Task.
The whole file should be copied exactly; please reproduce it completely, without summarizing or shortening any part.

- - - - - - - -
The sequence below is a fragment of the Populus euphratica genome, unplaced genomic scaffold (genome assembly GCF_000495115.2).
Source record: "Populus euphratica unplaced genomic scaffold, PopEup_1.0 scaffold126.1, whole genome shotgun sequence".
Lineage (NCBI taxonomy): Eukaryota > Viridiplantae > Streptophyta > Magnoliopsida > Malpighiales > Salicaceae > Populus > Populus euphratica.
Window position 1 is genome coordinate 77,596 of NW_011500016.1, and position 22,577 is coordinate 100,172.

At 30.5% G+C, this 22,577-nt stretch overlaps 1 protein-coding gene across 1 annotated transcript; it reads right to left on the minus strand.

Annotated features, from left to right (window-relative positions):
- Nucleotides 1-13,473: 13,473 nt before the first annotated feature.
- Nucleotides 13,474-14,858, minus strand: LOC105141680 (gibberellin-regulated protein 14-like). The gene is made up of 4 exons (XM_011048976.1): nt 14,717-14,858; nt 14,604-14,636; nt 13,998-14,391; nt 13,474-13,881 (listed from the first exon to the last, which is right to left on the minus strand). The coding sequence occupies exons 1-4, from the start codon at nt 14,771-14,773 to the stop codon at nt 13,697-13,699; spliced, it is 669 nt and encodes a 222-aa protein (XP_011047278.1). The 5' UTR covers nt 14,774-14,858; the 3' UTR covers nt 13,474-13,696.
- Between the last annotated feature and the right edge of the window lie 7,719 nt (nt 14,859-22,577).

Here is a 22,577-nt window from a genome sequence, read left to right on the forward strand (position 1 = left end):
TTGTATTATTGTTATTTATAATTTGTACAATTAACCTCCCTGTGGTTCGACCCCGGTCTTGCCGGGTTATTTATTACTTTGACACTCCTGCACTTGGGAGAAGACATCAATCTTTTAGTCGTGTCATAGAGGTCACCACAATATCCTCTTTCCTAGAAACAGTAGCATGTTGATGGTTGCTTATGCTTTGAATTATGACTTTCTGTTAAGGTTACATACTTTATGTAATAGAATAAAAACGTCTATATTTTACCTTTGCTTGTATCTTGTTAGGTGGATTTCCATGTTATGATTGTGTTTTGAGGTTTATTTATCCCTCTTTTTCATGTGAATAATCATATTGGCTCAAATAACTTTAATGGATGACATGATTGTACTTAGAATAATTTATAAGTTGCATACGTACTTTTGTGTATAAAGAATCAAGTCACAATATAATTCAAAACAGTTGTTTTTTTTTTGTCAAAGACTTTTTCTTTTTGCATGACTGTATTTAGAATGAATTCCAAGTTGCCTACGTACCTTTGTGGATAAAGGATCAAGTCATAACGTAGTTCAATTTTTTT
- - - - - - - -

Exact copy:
The sequence below is a fragment of the Populus euphratica genome, unplaced genomic scaffold (genome assembly GCF_000495115.2).
Source record: "Populus euphratica unplaced genomic scaffold, PopEup_1.0 scaffold126.1, whole genome shotgun sequence".
Lineage (NCBI taxonomy): Eukaryota > Viridiplantae > Streptophyta > Magnoliopsida > Malpighiales > Salicaceae > Populus > Populus euphratica.
Window position 1 is genome coordinate 77,596 of NW_011500016.1, and position 22,577 is coordinate 100,172.

At 30.5% G+C, this 22,577-nt stretch overlaps 1 protein-coding gene across 1 annotated transcript; it reads right to left on the minus strand.

Annotated features, from left to right (window-relative positions):
- Nucleotides 1-13,473: 13,473 nt before the first annotated feature.
- Nucleotides 13,474-14,858, minus strand: LOC105141680 (gibberellin-regulated protein 14-like). The gene is made up of 4 exons (XM_011048976.1): nt 14,717-14,858; nt 14,604-14,636; nt 13,998-14,391; nt 13,474-13,881 (listed from the first exon to the last, which is right to left on the minus strand). The coding sequence occupies exons 1-4, from the start codon at nt 14,771-14,773 to the stop codon at nt 13,697-13,699; spliced, it is 669 nt and encodes a 222-aa protein (XP_011047278.1). The 5' UTR covers nt 14,774-14,858; the 3' UTR covers nt 13,474-13,696.
- Between the last annotated feature and the right edge of the window lie 7,719 nt (nt 14,859-22,577).

Here is a 22,577-nt window from a genome sequence, read left to right on the forward strand (position 1 = left end):
TTGTATTATTGTTATTTATAATTTGTACAATTAACCTCCCTGTGGTTCGACCCCGGTCTTGCCGGGTTATTTATTACTTTGACACTCCTGCACTTGGGAGAAGACATCAATCTTTTAGTCGTGTCATAGAGGTCACCACAATATCCTCTTTCCTAGAAACAGTAGCATGTTGATGGTTGCTTATGCTTTGAATTATGACTTTCTGTTAAGGTTACATACTTTATGTAATAGAATAAAAACGTCTATATTTTACCTTTGCTTGTATCTTGTTAGGTGGATTTCCATGTTATGATTGTGTTTTGAGGTTTATTTATCCCTCTTTTTCATGTGAATAATCATATTGGCTCAAATAACTTTAATGGATGACATGATTGTACTTAGAATAATTTATAAGTTGCATACGTACTTTTGTGTATAAAGAATCAAGTCACAATATAATTCAAAACAGTTGTTTTTTTTTTGTCAAAGACTTTTTCTTTTTGCATGACTGTATTTAGAATGAATTCCAAGTTGCCTACGTACCTTTGTGGATAAAGGATCAAGTCATAACGTAGTTCAATTTTTTT